When the pandemic hit, then, Britain was not the strong, successful, resilient country it imagined, but a poorly governed and fragile one. The truth is, Britain was sick before it caught the coronavirus

However, the line that it takes on Coronavirus is that the government should have been more critical of expert advice and have made a political judgement, rather than following uncritically. 

One of the central criticisms of Johnson’s leadership—expressed to me in multiple conversations—is not a refusal to accept the truth ... but a failure to challenge his experts’ strategy. It was the prime minister’s duty to question the scientific advice, to demand more.

As a criticism of leadership, it's a weak one. The ultimate blame lies elsewhere. It's a hard explanation to swallow. All governments have a tendency to hear the advice that they want to hear and those desires can shape the advice that's given. Rather than being not political enough, advice is often heavily politicised. 

But this is also a government that is keen to avoid responsibility and shovel it on to the administration wherever possible. Failure is met with a prompt announcement of a reorganisation/scapegoating (Public Health England is the latest to come in for the treatment). A government that disregards all expert advice on Brexit in favour of upbeat dissembling, doesn't strike me as one to slavishly follow a strategy decided by others unless it wants to. It doesn't seem to have been over keen to get some independent help, either, before launching the latest exam result fiasco on the people.

The Civil Service is being set up as the patsy for political incompetence. And they are not happy.

Alastair Campbell, not a bad spinner in his time, has his ear to the ground

There is a new word doing the rounds in Whitehall. Brovid. It must of course be whispered, not shouted, lest word gets back to the Gove-Cummings axis that it is being uttered at all, for to be heard using the word in polite company would be to signal a certain level of doubt about the efficiency of the Johnson regime.

This combination of Brexit and Covid expresses the contempt of the administration for the politicians.

It unites them in a morale-sapping reality for all in the employ of HMG – that the government is wholly consumed by one problem entirely of its own making – a Brexit secured and sold on promises that, guess what, turned out to be unfulfillable – and a second problem not of its making, the global pandemic, but the handling of which has created a succession of disasters entirely of their making.

...the civil service are seeing the realities of ministerial failings on both of these challenges day in, day out. They have made a total mess of Brexit. They have made a total mess of Covid.

The rhetoric of world-class this-and-that covers a grim reality, as the Institute for Government points out about the Brexit information campaign.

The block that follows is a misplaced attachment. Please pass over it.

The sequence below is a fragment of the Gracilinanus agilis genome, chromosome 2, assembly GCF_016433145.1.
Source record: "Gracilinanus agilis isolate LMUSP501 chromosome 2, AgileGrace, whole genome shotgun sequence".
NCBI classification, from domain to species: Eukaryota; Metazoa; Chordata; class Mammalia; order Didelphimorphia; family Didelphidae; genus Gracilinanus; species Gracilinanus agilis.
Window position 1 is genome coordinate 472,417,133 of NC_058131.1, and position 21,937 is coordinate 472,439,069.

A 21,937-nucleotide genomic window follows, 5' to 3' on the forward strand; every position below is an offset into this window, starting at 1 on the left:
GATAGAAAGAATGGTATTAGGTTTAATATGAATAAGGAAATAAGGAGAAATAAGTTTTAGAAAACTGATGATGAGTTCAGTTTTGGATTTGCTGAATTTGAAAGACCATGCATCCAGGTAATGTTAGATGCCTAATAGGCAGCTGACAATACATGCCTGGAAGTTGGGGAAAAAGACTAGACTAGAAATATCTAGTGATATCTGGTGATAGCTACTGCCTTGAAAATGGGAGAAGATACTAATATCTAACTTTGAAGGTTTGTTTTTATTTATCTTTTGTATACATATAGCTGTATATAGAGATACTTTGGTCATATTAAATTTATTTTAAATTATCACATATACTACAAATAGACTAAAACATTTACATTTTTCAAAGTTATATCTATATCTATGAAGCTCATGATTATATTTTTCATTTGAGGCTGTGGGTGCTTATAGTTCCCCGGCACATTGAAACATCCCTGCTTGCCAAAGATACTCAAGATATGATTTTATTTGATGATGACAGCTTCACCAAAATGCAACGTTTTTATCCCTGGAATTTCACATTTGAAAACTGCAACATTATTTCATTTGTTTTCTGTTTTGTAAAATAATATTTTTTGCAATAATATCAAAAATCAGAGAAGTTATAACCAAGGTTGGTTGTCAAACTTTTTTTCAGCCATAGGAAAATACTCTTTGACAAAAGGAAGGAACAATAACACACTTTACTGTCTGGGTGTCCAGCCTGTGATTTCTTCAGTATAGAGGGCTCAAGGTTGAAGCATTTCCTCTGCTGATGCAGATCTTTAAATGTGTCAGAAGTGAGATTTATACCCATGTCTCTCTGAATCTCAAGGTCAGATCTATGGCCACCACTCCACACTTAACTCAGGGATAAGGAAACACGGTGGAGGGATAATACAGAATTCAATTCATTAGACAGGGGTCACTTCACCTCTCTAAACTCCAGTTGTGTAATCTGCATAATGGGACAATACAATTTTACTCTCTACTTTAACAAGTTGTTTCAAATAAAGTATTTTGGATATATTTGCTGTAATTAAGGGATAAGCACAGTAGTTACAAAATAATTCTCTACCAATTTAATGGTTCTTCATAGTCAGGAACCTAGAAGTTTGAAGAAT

For business, December 31 will bring an unparalleled amount of red tape, extra hassle and administrative costs to add to their already strained cash flow. And life will change for everyone else too.
There are few moments when the veil parts and we see the genuine feeling of administrators trying to deal with the mess made by others. One happened during the Cummings affair. It was a single heroic, anonymous tweet to the official Civil Service account.

Remember this every time you hear any of this lot blame the administration or when Cummings trots out one of his banal schemes.

And remember too the irony of this shambles when you hear the 'global Britain' bullshit, that the rationale of Brexit was to free the dynamic British state from the constraints of a sclerotic European Union. 

It may be unfashionable to praise bureaucracy, but good administration is utterly necessary. Nothing can happen without it. If administrators are browbeaten, poorly resourced scapegoats, don't expect miracles. One of the first jobs of a new government will be to restore the morale of the people who run the British state. And the best way to do that would be for politicians to stop asking them to do stupid things and then to defend the indefensible.

Sunday, August 02, 2020

A silent crime

Outside the specialist education press, nothing is reported. I know from experience how hard it is to get a hearing. Yet, it's life saving and life changing. Adult education in all its alternative guises - continuing education, community education, lifelong learning, etc - matters. It matters very much indeed. Millions and millions of our fellow citizens have used and benefitted from it at all levels. But it's on few people's political radar and its loss is only lamented by those who used it. It's a national scandal that has been quietly accepted.